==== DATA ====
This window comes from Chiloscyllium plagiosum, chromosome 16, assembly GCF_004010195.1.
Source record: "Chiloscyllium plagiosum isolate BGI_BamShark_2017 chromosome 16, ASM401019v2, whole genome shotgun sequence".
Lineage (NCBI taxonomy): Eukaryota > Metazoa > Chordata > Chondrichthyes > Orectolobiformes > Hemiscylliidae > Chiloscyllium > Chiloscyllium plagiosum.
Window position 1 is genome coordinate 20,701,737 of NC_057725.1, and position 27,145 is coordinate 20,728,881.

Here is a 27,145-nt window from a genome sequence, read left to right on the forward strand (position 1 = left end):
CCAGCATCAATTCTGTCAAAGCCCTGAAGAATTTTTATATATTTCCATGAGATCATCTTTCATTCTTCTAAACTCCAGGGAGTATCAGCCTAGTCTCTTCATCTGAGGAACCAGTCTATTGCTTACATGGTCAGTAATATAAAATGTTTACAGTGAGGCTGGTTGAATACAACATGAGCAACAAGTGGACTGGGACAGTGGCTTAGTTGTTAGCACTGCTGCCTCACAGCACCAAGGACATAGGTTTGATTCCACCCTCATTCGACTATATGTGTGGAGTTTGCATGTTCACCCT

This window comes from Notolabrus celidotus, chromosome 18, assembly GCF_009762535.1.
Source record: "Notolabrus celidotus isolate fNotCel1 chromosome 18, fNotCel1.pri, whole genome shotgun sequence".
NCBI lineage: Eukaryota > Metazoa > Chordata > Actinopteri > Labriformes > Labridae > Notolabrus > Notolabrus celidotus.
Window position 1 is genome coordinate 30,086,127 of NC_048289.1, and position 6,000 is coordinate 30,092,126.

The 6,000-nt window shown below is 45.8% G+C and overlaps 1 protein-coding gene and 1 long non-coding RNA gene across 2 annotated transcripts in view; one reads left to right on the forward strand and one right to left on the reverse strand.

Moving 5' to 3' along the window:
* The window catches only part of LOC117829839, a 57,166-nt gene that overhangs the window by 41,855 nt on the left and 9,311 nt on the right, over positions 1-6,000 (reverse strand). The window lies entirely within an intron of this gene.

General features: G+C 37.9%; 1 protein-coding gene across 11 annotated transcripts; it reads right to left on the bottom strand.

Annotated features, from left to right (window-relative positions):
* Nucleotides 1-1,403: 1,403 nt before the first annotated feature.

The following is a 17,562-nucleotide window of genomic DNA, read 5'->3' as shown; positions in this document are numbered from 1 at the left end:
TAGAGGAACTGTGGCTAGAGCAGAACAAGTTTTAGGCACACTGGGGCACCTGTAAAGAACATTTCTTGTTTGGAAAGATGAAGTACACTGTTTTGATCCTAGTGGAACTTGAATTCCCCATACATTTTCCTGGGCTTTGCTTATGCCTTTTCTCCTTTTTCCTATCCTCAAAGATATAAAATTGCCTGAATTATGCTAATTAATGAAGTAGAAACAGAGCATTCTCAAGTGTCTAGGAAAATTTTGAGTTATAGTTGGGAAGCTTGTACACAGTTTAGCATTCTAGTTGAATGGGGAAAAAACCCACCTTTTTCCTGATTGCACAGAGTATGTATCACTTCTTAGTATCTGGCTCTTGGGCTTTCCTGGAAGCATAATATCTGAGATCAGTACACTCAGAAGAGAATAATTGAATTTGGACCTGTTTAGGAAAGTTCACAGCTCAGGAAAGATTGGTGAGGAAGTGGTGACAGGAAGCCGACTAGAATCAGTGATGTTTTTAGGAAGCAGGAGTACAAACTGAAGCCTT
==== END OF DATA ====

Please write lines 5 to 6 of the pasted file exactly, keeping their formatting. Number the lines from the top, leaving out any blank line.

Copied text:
Here is a 27,145-nt window from a genome sequence, read left to right on the forward strand (position 1 = left end):
CCAGCATCAATTCTGTCAAAGCCCTGAAGAATTTTTATATATTTCCATGAGATCATCTTTCATTCTTCTAAACTCCAGGGAGTATCAGCCTAGTCTCTTCATCTGAGGAACCAGTCTATTGCTTACATGGTCAGTAATATAAAATGTTTACAGTGAGGCTGGTTGAATACAACATGAGCAACAAGTGGACTGGGACAGTGGCTTAGTTGTTAGCACTGCTGCCTCACAGCACCAAGGACATAGGTTTGATTCCACCCTCATTCGACTATATGTGTGGAGTTTGCATGTTCACCCT